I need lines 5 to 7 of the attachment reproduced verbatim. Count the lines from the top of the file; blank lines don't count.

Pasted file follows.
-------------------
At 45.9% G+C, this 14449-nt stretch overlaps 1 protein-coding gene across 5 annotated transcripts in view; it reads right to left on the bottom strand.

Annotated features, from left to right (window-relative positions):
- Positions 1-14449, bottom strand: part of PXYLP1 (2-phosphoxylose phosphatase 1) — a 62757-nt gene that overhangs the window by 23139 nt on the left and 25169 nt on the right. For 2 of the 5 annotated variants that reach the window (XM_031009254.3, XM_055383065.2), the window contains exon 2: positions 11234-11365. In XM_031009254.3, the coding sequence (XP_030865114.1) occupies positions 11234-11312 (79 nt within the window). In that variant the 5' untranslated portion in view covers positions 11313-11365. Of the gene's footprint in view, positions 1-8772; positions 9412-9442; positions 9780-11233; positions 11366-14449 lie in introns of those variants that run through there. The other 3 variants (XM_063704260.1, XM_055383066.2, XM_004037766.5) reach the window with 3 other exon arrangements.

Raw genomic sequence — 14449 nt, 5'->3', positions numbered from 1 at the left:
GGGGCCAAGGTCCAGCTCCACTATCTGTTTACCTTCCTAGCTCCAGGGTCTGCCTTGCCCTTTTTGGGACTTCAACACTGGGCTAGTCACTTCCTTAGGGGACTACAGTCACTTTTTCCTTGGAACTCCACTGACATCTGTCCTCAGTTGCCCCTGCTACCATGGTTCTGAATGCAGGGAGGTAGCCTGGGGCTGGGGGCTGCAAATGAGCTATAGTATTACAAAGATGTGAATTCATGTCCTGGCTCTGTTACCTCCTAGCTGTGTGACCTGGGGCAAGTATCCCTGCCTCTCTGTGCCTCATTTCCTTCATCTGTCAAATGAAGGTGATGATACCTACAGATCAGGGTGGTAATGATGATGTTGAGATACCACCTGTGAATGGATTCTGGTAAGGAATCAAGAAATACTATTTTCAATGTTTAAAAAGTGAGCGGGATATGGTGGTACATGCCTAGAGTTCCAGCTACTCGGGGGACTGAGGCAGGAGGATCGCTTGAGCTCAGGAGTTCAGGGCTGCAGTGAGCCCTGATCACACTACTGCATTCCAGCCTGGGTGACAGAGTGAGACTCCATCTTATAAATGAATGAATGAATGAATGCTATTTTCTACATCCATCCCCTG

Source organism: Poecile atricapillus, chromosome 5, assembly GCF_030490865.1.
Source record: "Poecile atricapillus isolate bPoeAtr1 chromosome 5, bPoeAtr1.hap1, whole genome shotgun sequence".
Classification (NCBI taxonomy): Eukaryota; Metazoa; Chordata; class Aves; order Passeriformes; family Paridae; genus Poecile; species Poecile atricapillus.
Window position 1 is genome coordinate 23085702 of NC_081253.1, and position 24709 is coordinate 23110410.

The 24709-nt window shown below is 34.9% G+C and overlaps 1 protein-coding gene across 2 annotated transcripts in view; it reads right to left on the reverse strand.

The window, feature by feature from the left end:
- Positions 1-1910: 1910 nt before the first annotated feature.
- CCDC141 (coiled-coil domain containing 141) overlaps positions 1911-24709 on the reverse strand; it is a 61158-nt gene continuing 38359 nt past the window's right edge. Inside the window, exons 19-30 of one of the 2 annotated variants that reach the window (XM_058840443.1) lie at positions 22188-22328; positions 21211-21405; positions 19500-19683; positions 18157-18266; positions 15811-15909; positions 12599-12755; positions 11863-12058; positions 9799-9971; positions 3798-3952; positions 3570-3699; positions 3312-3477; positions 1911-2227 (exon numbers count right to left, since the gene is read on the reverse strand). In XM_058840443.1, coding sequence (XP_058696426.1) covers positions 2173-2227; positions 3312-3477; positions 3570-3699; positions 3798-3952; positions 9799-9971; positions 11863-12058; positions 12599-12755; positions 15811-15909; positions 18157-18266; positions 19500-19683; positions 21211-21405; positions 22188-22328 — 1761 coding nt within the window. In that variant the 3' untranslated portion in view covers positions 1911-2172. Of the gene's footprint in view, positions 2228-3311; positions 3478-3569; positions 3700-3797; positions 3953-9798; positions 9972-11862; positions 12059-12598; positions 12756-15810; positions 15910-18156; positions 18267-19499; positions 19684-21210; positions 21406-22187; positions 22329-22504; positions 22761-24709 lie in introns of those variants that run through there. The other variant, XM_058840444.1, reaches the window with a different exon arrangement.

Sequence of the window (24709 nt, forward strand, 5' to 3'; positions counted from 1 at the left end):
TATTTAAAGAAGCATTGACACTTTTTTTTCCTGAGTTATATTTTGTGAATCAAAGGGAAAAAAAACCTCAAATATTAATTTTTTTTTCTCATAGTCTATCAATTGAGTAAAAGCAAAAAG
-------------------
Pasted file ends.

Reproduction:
GGGGCCAAGGTCCAGCTCCACTATCTGTTTACCTTCCTAGCTCCAGGGTCTGCCTTGCCCTTTTTGGGACTTCAACACTGGGCTAGTCACTTCCTTAGGGGACTACAGTCACTTTTTCCTTGGAACTCCACTGACATCTGTCCTCAGTTGCCCCTGCTACCATGGTTCTGAATGCAGGGAGGTAGCCTGGGGCTGGGGGCTGCAAATGAGCTATAGTATTACAAAGATGTGAATTCATGTCCTGGCTCTGTTACCTCCTAGCTGTGTGACCTGGGGCAAGTATCCCTGCCTCTCTGTGCCTCATTTCCTTCATCTGTCAAATGAAGGTGATGATACCTACAGATCAGGGTGGTAATGATGATGTTGAGATACCACCTGTGAATGGATTCTGGTAAGGAATCAAGAAATACTATTTTCAATGTTTAAAAAGTGAGCGGGATATGGTGGTACATGCCTAGAGTTCCAGCTACTCGGGGGACTGAGGCAGGAGGATCGCTTGAGCTCAGGAGTTCAGGGCTGCAGTGAGCCCTGATCACACTACTGCATTCCAGCCTGGGTGACAGAGTGAGACTCCATCTTATAAATGAATGAATGAATGAATGCTATTTTCTACATCCATCCCCTG

Source organism: Poecile atricapillus, chromosome 5, assembly GCF_030490865.1.
Source record: "Poecile atricapillus isolate bPoeAtr1 chromosome 5, bPoeAtr1.hap1, whole genome shotgun sequence".